Archive for July 27th, 2011

Your Internet Provider giveth and your Internet Provider taketh away.  Your call is important to us…your approximate waiting time is fifteen minutes…due to high volume of calls…you understand, don’t you.  No, AT&T, I don’t understand, and I’ve been trying to get a consistent answer from your people for three hours.  Insult to injury,  I have to talk on the phone.  Who talks on the phone anymore?  People make appointments by email—hello, that would be the internet—to talk on the phone.  The phone… so 20th century.  Like a Bogey flick or smoking or not moussing your hair, or whatever.

Luckily, I draw.  I’ve never been so desperately in need of drawing as this past Internet-deprived week.

I truly think there’s therapy in drawing.  The tools are simple: a pencil and paper, both of the ordinary variety, will do.

In case of extreme frustration with the world out there, I recommend color. You may think that’s too complicated or too messy.  Not so.  Use markers and glossy paper.  I recommend Chartpak markers and the PITT artist pen with the B tip.  By glossy paper I mean the kind used for color printing, available at office supply stores and  11 x 17 would be the recommended size.    The markers are expensive, so buy them when they’re on sale in August, half price in art supply stores.  Buy whatever you like and add to your palette over time.  Just start.  The PITT pens come in a variety of colors, buy black and maybe a brown and whatever else you feel like.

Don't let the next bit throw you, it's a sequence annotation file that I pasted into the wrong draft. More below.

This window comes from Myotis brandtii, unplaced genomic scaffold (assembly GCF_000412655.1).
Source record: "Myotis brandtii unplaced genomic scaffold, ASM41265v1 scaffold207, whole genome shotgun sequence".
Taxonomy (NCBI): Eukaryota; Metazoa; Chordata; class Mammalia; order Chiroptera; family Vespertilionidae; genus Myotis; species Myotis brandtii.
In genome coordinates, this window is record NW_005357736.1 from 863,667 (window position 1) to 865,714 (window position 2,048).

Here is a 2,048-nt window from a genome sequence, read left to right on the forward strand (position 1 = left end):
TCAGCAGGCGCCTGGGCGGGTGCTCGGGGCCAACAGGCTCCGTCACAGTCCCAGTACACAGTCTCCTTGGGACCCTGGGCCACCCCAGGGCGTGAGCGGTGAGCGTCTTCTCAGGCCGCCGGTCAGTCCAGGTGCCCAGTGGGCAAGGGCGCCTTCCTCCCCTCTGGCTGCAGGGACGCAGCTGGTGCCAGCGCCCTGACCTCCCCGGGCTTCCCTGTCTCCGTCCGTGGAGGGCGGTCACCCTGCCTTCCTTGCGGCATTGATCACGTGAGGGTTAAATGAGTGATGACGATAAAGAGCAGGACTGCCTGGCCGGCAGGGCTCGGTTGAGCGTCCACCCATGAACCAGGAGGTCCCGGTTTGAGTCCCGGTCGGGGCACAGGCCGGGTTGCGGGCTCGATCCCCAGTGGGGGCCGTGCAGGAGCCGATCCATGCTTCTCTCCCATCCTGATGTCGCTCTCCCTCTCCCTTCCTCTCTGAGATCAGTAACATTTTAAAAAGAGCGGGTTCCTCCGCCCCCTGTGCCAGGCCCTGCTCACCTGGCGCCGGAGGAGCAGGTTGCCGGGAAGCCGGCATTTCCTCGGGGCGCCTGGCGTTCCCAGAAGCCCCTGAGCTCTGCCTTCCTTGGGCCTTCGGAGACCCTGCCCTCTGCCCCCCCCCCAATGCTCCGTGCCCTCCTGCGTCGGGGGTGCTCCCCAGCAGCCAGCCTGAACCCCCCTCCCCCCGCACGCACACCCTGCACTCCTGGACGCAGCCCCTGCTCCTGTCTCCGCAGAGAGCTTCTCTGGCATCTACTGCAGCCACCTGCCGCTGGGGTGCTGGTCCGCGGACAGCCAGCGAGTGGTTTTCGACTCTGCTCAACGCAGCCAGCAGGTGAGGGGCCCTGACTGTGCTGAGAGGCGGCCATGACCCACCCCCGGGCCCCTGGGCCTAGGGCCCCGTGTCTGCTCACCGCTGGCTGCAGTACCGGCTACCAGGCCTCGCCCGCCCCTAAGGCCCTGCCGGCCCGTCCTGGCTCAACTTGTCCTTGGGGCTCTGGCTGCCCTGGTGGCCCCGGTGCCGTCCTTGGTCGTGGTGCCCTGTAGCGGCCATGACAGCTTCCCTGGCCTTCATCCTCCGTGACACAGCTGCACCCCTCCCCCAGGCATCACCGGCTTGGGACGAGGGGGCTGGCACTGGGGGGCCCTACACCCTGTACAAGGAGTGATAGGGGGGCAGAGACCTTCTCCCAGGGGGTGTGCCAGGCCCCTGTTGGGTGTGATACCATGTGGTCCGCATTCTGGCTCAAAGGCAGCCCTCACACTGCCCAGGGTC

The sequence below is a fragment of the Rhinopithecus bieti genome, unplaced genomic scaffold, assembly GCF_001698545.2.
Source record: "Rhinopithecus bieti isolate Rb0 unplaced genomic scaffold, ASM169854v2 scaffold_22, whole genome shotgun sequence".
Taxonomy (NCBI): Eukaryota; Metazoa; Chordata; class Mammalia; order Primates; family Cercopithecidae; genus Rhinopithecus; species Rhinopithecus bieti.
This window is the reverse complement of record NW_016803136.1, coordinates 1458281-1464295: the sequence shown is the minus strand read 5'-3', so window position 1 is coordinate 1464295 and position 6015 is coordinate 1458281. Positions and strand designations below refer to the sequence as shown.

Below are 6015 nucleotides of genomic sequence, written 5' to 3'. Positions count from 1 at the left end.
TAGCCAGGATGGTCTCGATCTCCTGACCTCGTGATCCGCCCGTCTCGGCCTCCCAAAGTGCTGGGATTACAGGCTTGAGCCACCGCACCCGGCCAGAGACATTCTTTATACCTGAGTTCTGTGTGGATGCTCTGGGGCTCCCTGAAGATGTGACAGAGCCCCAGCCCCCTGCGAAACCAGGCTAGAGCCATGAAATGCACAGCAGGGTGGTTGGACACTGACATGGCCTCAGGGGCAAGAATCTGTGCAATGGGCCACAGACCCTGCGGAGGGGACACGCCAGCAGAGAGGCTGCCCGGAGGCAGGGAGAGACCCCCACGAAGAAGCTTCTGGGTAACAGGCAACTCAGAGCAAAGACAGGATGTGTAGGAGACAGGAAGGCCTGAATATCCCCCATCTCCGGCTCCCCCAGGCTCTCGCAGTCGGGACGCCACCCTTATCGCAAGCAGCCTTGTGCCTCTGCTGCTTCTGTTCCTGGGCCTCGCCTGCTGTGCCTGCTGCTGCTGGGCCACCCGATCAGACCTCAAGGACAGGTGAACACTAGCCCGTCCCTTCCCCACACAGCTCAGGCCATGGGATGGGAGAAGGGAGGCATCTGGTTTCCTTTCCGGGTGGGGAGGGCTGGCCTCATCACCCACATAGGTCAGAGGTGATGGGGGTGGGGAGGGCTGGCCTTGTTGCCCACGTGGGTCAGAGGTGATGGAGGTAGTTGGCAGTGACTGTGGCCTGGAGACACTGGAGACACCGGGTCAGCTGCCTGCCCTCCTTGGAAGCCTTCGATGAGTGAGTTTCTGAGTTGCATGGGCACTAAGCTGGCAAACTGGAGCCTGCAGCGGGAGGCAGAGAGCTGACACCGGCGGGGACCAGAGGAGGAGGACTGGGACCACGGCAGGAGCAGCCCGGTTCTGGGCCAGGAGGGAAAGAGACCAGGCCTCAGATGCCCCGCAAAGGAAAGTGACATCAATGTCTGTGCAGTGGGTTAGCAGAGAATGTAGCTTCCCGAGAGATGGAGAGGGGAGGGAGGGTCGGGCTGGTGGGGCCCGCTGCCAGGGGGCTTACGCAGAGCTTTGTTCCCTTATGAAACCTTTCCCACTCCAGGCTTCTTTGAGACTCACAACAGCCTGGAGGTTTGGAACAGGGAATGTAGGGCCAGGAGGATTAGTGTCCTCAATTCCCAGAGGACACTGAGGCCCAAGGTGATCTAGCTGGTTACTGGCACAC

It’s about feeling.  That’s why I’m not giving specific advice, nothing “academic” about this.  I’m recommending that you doodle in color because color triggers strong emotional associations.  You’ll also discover that the materials I recommended make blending possible.  Blending itself has feeling overtones.  And one more thing: you will not erase.  In this medium, you can’t.  This means that your doodles will never be “good” or “bad.”  They will only transmogrify from one thing to another.

What to doodle?  You can invent forms and let them take you away.  Or you can pick up a magazine or some piece of ubiquitous junk mail and draw what you find there.

And exhale!

All contents copyright (C) 2010 Katherine Hilden. All rights reserved.




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